Indexing Policy

Definition of Indexing

According to the International Organization for Standardization, indexing is "the act of describing or identifying a document in terms of its subject content". It is one of the key ways in which it can present and organize content to enable users to find the most relevant information for their research. Indexing functions complement other information management tools available to users. These include classification schemes, abstracts and other bibliographic data (such as titles, volume and issue details, and author names). Indexers rely on their subject knowledge to select appropriate index terms from a large controlled vocabulary list of subject terms.

Reasons for an Indexing Policy

  1. Under the 2000 Library Standards developed by the Philippine Association of Academic and Research Librarians, Inc. (PAARL), libraries must provide indexes, for bibliographic control and intellectual access to all library materials.
  2. The purpose of indexing is to provide an easier and more precise access to intellectual content.
  3. Poor indexing practices degrade information retrieval and have serious cost implications.
  4. A well-designed indexing policy will ensure consistency of access to all information resources.

Policy Guidelines

  1. The larger the number of Archives documents to be indexed, the greater will be the requirement to establish priorities among document types to be indexed.
  2. Establish a list of authorized descriptors for consistency.
  3. In indexing web pages, index as many pages as possible, but index main pages, such as welcome and home pages first. In addition, index pages containing:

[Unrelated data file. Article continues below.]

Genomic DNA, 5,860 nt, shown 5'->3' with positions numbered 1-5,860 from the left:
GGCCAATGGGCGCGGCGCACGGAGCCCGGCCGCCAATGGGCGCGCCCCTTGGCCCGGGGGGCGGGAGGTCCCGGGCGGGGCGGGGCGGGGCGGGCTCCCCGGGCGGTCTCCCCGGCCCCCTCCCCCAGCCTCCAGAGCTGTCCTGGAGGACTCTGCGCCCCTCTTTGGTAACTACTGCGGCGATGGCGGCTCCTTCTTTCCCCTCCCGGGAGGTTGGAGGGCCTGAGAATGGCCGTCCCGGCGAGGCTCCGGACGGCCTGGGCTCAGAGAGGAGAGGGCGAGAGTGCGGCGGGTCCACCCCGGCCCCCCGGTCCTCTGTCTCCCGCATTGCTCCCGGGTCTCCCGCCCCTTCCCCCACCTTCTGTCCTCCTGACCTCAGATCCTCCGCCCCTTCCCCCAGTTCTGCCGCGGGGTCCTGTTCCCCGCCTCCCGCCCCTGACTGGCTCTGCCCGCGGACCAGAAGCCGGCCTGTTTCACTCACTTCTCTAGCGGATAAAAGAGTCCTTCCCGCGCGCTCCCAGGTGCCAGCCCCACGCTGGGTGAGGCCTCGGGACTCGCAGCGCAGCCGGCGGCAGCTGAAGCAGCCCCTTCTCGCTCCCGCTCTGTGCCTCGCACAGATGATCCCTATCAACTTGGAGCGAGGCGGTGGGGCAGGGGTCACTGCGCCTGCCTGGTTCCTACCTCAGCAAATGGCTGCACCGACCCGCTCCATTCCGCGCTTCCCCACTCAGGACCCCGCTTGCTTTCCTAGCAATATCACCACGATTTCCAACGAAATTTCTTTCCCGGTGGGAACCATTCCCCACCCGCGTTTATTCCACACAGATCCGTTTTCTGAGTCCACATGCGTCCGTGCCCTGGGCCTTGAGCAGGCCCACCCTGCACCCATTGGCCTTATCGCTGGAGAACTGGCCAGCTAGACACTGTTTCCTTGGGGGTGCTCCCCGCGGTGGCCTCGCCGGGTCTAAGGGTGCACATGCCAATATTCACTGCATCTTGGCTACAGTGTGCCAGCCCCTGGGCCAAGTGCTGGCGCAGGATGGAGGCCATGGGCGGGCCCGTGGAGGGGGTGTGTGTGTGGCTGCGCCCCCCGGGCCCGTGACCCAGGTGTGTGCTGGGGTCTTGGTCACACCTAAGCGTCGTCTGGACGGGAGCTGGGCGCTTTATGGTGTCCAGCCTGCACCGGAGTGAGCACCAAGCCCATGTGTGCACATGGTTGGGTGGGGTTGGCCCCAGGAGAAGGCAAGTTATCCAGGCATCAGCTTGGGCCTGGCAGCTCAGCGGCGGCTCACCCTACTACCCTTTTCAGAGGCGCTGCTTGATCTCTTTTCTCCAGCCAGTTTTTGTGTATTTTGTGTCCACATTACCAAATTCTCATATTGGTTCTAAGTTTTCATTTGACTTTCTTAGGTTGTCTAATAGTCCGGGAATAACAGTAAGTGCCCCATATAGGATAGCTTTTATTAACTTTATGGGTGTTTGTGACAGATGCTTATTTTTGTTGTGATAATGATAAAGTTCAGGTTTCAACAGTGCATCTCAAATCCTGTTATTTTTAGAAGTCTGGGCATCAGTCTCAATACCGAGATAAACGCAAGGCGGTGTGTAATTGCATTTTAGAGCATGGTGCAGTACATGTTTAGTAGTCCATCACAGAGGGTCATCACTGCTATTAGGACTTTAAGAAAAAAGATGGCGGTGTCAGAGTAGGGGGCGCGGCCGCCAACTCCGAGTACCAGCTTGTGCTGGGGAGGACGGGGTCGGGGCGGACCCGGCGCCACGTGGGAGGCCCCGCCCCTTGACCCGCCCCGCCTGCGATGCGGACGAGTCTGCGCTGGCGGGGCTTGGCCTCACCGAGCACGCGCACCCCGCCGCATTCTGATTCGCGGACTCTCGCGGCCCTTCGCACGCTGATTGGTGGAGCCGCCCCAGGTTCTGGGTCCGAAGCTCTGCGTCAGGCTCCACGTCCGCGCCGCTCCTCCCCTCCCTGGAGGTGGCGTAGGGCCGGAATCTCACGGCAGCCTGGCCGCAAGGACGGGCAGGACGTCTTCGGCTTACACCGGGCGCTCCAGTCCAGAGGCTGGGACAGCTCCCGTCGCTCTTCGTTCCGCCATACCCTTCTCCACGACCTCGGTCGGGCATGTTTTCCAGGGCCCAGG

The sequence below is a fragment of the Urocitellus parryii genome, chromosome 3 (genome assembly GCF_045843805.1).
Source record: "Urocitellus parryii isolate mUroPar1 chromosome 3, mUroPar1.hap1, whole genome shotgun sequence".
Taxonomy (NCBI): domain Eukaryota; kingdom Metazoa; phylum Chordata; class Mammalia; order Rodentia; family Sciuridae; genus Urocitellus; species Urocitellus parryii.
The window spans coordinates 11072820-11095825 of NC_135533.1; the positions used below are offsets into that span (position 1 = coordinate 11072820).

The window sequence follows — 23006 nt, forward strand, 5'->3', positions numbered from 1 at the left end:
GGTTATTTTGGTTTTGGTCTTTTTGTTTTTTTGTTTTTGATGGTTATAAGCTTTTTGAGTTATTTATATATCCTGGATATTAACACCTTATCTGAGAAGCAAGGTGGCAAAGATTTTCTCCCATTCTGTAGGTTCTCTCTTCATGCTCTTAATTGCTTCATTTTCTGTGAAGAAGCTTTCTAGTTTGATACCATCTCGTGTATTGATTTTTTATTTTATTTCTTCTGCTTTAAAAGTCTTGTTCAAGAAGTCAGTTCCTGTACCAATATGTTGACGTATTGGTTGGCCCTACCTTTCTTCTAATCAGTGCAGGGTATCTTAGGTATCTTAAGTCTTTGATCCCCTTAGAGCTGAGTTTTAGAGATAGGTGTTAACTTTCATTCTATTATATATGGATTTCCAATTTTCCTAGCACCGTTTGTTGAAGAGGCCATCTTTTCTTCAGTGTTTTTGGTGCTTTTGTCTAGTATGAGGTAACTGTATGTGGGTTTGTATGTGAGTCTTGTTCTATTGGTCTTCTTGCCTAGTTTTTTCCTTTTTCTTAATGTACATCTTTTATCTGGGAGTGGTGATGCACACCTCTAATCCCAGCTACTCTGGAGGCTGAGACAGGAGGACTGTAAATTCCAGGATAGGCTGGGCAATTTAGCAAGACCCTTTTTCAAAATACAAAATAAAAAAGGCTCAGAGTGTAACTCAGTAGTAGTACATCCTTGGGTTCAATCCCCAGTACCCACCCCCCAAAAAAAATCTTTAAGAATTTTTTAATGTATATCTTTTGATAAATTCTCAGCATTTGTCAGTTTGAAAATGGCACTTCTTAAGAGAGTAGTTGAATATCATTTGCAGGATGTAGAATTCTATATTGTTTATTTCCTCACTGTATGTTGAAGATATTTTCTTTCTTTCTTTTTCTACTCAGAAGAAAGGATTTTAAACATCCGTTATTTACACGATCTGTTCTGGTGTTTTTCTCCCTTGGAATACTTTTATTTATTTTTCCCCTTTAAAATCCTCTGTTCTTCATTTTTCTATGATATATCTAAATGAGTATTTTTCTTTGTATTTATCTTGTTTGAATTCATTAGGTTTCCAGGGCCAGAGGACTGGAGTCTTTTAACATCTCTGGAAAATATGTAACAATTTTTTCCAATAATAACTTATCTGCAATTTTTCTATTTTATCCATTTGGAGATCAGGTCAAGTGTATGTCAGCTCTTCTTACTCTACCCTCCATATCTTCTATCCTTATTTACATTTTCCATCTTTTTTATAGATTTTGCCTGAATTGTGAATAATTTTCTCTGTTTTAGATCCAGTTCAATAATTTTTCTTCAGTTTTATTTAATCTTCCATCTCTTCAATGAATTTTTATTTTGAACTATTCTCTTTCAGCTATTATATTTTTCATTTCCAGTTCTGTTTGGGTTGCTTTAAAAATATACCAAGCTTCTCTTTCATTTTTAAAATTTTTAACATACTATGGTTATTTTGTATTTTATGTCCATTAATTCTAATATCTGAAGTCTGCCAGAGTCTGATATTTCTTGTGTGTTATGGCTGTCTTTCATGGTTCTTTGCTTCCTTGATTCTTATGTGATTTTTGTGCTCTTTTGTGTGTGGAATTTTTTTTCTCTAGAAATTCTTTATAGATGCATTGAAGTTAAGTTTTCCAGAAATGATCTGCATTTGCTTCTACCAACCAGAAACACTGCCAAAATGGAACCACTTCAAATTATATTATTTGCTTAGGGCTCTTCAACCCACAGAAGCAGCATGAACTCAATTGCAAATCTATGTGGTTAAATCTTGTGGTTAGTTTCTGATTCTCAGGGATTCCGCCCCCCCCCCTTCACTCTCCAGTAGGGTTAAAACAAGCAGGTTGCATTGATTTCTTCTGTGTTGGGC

• Programs or services in high demand (especially online services);
    • Information about entitlements, rights or obligations;
    • Information about dangers or risks to health, safety or the environment;
    • Information required for understanding major new priorities, laws, policies, programs or services.
  4. Adopt a user-focused approach
    User-focused indexing means the selection of index terms that best reflect the potential ways by which users search for information. This approach suggests that indexers anticipate the type of requests or search strategies users make when looking for information. It requires indexers to have familiarity with their users, their needs and requirements, and good knowledge of the subject collection.
  5. Strike a balance between the concept of exhaustivity and selectivity
    Exhaustive indexing is assigning index terms for all concepts mentioned in the document. This aims to improve the recall of user searches by increasing the number of hits per search. On the other hand, selective indexing, by narrowing down the use of index terms to the major concepts, improves the precision of searching. Fewer results will be retrieved, but they, more likely, will be relevant.
    Achieving a balance is done by assigning enough terms to ensure a suitable number of access points to the document but not so many as to lessen the relevance of the results to the users.